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Author Podcast: Our Review of B&N Author Podcasts

abstract: While satellite Internet has come to the farm, the rest of my audio gear didn't. So instead of processing one of our own author interviews as the feature podcast this week, I've instead scanned the web for sources of other people's author interviews to share with you. (Don't forget our past BB Podcasts) Let's begin with Barnes and Noble. You might think that B&N is just a brick and mortar chain store selling books. But they have an impressive website with all the latest technology applications. Why not listen to a favorite author or discover someone new by downloading a B&N "One on One: Meet the Author" podcast from their series? Each interview lasts about 30 minutes—enough time to get into sufficient depth and still hold the listener's interest. Online browsers are famously capricious. I scanned the list to find authors I know, and of course took a special interest in the interviewer's style. (Hey, it's my summer vacation - might as well learn something!) Here's what I discovered.

article:

August 20, 2009
— The listener wants to hear the author speak so keep introductory comments and bio summaries succinct. Check. It helps to have a pleasant or interesting voice. Check. An intro with music adds polish. Check. So far the BookBuffet podcasts are adding up. It's important to have a good knowledge base of the author's life and work(s) so that you can ask in-depth questions that dig deeper than the obvious and the cliché, like "What's on your reading table?" and "What is your writing technique?" Ugh. I want to hear a back and forth banter that reveals something about the author that helps me to enjoy or understand their work and how their life intersects with it. Join me in sampling a few of the B&N author interviews.

I started off typing in Barnes and Noble author interview into my itunes search box. It returned this url www.bn.com/studiowith a series of interviews posted as, "One on One". Most podcasts are available in mp3 format, (mp4 is the video format) or you can subscribe to their RSS feed, which uses XML. All you need is Internet access, an audio player application or log-on access to an account such as itunes, if they post their interviews beyond their own website.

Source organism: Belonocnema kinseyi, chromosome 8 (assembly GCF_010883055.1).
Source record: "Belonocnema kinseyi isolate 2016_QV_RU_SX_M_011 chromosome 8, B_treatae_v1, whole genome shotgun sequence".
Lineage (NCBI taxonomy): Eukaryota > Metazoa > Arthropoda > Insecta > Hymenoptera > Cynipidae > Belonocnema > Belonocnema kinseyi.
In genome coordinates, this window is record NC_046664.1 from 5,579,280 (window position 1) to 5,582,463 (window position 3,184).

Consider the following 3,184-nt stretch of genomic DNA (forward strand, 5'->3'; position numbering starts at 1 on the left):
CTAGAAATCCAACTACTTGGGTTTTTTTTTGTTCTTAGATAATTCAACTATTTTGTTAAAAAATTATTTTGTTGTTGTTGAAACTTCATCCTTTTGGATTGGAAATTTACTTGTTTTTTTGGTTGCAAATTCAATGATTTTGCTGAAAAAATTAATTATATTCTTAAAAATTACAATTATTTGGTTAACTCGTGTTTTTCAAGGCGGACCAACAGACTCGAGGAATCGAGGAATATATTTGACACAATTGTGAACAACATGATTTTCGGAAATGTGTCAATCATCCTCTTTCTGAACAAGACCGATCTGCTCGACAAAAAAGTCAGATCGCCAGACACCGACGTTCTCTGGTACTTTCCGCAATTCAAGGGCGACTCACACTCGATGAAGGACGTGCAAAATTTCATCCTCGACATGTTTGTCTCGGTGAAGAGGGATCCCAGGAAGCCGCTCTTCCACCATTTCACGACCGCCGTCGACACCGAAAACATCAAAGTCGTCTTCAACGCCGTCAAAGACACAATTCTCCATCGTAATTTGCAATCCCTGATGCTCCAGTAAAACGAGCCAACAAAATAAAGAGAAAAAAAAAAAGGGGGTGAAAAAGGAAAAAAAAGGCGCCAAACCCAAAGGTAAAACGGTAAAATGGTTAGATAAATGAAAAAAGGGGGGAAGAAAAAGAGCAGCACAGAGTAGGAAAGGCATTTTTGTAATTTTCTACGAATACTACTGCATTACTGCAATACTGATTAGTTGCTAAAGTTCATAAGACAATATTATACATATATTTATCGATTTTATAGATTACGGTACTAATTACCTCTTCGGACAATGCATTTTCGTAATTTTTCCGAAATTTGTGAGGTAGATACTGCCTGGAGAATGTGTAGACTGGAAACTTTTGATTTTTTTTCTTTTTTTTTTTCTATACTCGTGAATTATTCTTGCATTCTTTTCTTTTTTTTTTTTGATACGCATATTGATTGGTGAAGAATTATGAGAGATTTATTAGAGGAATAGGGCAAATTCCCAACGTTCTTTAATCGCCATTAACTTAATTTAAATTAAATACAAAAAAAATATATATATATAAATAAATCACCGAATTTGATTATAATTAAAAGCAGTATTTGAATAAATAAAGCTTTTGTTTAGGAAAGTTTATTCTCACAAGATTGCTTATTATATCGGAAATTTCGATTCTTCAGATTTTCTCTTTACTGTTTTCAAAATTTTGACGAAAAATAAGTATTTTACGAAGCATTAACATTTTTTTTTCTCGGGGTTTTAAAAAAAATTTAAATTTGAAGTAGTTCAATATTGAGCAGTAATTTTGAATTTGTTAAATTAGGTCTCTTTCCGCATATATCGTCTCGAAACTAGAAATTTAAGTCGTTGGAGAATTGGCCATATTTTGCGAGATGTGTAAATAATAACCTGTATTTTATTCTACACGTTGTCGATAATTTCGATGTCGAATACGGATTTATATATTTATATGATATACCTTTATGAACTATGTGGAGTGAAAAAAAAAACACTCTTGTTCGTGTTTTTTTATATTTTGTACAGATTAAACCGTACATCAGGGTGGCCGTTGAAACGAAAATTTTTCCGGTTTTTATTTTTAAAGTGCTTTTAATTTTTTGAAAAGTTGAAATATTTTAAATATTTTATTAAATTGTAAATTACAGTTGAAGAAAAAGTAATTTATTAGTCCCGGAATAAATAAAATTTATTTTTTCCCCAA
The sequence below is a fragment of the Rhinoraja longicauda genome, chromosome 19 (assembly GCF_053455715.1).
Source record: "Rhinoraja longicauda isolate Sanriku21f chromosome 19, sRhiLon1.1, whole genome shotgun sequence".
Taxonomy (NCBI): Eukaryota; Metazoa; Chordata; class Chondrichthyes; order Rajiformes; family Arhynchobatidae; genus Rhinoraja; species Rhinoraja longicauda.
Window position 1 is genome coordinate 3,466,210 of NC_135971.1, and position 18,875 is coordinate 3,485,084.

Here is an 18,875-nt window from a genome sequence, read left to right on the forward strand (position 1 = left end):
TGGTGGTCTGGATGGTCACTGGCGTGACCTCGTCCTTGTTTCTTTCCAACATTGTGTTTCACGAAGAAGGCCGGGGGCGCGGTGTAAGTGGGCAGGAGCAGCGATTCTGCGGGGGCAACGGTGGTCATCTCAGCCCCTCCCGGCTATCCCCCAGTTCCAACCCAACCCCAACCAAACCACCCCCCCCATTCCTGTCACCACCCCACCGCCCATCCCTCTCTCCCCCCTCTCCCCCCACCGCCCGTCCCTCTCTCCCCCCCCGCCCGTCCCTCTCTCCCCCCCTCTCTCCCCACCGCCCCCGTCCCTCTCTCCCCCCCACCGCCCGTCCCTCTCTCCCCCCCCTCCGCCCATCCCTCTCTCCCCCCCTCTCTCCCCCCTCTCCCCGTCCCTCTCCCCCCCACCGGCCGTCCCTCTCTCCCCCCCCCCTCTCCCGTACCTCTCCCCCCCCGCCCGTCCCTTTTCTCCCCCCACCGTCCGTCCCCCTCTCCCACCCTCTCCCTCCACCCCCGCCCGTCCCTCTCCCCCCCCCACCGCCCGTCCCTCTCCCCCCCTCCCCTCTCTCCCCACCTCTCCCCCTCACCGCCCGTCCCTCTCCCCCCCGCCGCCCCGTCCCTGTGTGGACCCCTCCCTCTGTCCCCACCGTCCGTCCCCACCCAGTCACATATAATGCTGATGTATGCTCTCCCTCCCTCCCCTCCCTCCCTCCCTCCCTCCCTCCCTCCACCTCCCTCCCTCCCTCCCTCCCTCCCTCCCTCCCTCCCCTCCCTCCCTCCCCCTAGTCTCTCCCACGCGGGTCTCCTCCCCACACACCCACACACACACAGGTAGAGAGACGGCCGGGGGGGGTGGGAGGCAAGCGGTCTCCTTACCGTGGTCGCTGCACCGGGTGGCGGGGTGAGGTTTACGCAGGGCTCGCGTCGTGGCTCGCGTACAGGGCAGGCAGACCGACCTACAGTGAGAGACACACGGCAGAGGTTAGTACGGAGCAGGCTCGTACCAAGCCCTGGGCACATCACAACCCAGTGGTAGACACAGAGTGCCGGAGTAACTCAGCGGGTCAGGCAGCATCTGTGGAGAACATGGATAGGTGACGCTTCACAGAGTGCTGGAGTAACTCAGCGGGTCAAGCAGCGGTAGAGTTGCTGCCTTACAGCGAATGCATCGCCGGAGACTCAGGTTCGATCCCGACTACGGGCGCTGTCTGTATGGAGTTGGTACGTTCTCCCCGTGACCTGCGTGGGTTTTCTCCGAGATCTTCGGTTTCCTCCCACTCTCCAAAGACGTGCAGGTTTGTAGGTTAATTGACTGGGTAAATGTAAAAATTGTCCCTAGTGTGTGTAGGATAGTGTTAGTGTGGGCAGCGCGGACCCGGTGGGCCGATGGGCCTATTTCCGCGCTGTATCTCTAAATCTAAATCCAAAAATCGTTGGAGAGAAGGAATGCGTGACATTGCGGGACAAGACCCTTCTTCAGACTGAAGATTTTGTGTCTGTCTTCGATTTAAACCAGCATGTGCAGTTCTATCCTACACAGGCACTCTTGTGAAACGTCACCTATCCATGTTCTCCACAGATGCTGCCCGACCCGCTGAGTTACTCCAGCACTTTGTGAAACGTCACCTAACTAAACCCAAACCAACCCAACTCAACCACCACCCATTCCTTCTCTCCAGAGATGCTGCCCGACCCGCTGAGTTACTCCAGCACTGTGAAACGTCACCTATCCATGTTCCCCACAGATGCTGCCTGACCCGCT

The first one I clicked on was an interview of James Lipton by host Katherine Langford, whose voice I recognized from NPR as a radio journalist. Her style and introduction of the speaker are some of my favorite examples of broadcast commentary. She begins by saying, "Here is what you know about James Lipton... " She lists the celebrity interviewer's kudos. This is followed by, "... and here is what you don't know about James Liption..." and she discloses her fascinating background research. Together it gives the listener better insight into her guest, but it also locks the listener in to the remaining interview.

The next podcast with best-selling author Anne Patchett is introduced by talking about the author's first book, Bell Canto and summarizing her popular and critical accolades. Next she gives a plot summary of her widely anticipated new book, Run. The rest of the interview is a discussion of that book in detail with Patchet. What I love most about author interviews is hearing the timbre of the author's voice, followed by their insights into their characters and what was going on in thier lives as they wrote the book. I like to see the way they handle questions extemporanously.

Barnes and Noble Writers: This is another access point with a familiar website feel. It lists authors both literary, iconic, pulp and controversial: Garrison Keiller, Joyce Carol Oates, Jackie Collins and James Frey - take your pick. The most annoying part is having to use Windows Media Player (if you're not a Microsoft fan and prefer another player such as Real Audio).

Wobegon Boy, by Garrison Keiller
Blonde: A Novel, by Joyce Carol Oates
Chances by Jackie Collins
A Million Little Pieces, by James Frey

 

 

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